Mammalian cells integrate growth factor signals and stress signals in order to make the decision to enter the cell cycle during G1 phase. Cell cycle entry is regulated by activation of the transcription factor E2F, Cyclin Dependent Kinase 2 (CDK2), and inactivation of the E3 ubiquitin ligase APC/C. We recently showed that once APC/C inactivates, cells are fully committed to the cell cycle, and that APC/C inactivation is mediated by a dual negative feedback loop between APC/C and Early Mitotic Inhibitor 1 (Emi1). We are currently investigating how stress signaling pathways during G1 phase regulate this feedback loop to prevent cell cycle entry and promote quiescence and repair and how this mechanism is perturbed in cancer cells. There is considerable single-cell variability in the response to stress when cells are in G1 phase. Some cells can respond to DNA damage by exiting to quiescence while other cells will continue to enter S phase with damaged DNA. We are investigating how cells make these opposite fate decisions and what are the consequences of choosing one fate over the other.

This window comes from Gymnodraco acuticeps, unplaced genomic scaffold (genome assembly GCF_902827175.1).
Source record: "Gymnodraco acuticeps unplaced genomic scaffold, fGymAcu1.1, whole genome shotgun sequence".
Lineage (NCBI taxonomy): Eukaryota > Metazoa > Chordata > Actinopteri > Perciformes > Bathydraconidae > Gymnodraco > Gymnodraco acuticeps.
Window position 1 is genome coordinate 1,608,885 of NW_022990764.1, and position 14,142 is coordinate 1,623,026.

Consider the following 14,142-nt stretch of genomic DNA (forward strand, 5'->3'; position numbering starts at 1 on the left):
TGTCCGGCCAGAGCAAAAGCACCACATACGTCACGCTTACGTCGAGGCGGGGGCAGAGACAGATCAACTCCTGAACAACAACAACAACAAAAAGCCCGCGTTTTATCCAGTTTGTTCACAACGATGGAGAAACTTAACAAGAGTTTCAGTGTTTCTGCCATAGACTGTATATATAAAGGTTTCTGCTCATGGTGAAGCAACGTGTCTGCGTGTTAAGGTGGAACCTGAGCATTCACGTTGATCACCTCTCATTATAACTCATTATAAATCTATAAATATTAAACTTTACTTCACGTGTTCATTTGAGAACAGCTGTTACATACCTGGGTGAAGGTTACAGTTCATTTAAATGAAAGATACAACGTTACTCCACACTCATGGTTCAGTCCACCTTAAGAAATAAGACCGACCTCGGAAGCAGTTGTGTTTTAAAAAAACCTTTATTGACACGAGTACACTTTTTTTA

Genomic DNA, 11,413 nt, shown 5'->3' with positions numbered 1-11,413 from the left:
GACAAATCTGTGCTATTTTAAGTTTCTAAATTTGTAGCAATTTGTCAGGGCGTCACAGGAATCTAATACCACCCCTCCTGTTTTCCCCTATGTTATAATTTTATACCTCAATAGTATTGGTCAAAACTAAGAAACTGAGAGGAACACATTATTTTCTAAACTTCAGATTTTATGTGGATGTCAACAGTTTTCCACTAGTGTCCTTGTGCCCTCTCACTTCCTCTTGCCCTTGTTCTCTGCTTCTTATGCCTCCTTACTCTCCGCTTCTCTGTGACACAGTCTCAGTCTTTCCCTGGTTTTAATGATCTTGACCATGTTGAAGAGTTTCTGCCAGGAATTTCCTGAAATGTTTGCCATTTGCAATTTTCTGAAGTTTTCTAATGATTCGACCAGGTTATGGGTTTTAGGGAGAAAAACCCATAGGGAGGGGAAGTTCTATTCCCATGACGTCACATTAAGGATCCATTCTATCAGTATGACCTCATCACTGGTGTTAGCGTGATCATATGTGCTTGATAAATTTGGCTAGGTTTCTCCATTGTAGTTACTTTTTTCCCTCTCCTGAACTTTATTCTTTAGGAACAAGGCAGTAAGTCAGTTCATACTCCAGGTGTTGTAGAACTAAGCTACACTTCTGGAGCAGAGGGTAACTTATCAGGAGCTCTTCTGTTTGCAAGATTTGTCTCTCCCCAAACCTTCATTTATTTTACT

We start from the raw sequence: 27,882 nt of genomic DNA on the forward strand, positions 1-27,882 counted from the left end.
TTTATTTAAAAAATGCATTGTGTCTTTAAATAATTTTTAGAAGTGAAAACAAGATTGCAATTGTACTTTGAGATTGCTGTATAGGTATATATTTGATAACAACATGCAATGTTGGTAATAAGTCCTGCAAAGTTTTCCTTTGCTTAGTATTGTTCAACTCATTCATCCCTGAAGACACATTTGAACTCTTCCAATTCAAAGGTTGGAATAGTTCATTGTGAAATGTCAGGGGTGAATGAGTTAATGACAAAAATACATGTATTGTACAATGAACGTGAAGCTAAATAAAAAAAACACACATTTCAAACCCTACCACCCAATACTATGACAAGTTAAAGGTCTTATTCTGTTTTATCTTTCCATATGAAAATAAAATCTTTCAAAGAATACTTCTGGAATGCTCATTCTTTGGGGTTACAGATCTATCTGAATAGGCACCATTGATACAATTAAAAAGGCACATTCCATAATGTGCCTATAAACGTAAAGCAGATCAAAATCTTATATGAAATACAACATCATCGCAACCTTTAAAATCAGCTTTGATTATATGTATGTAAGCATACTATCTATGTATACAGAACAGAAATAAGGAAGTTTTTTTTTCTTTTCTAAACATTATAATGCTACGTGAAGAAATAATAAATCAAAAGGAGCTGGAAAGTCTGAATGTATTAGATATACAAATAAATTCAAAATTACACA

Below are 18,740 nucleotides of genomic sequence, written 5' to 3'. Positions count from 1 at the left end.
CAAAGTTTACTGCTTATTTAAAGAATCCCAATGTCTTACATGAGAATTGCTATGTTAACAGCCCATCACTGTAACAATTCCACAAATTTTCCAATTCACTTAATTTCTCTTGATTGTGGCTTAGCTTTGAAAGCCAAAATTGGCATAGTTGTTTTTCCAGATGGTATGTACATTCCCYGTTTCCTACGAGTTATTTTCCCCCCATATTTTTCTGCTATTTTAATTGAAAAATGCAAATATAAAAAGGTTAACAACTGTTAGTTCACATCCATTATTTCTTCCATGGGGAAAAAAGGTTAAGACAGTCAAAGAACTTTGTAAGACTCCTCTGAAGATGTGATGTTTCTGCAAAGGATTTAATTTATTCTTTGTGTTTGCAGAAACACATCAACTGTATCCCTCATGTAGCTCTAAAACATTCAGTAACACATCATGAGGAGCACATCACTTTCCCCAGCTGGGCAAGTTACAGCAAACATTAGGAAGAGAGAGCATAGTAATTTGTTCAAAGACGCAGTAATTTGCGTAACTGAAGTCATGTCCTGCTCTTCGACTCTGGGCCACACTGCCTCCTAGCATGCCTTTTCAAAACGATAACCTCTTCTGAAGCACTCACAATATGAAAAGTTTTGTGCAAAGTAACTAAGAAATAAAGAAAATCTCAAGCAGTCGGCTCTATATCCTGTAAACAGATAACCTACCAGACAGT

|Cappell, Steven D; Mark, Kevin G; Garbett, Damien et al. (2018) EMI1 switches from being a substrate to an inhibitor of APC/CCDH1 to start the cell cycle. Nature 558:313-317|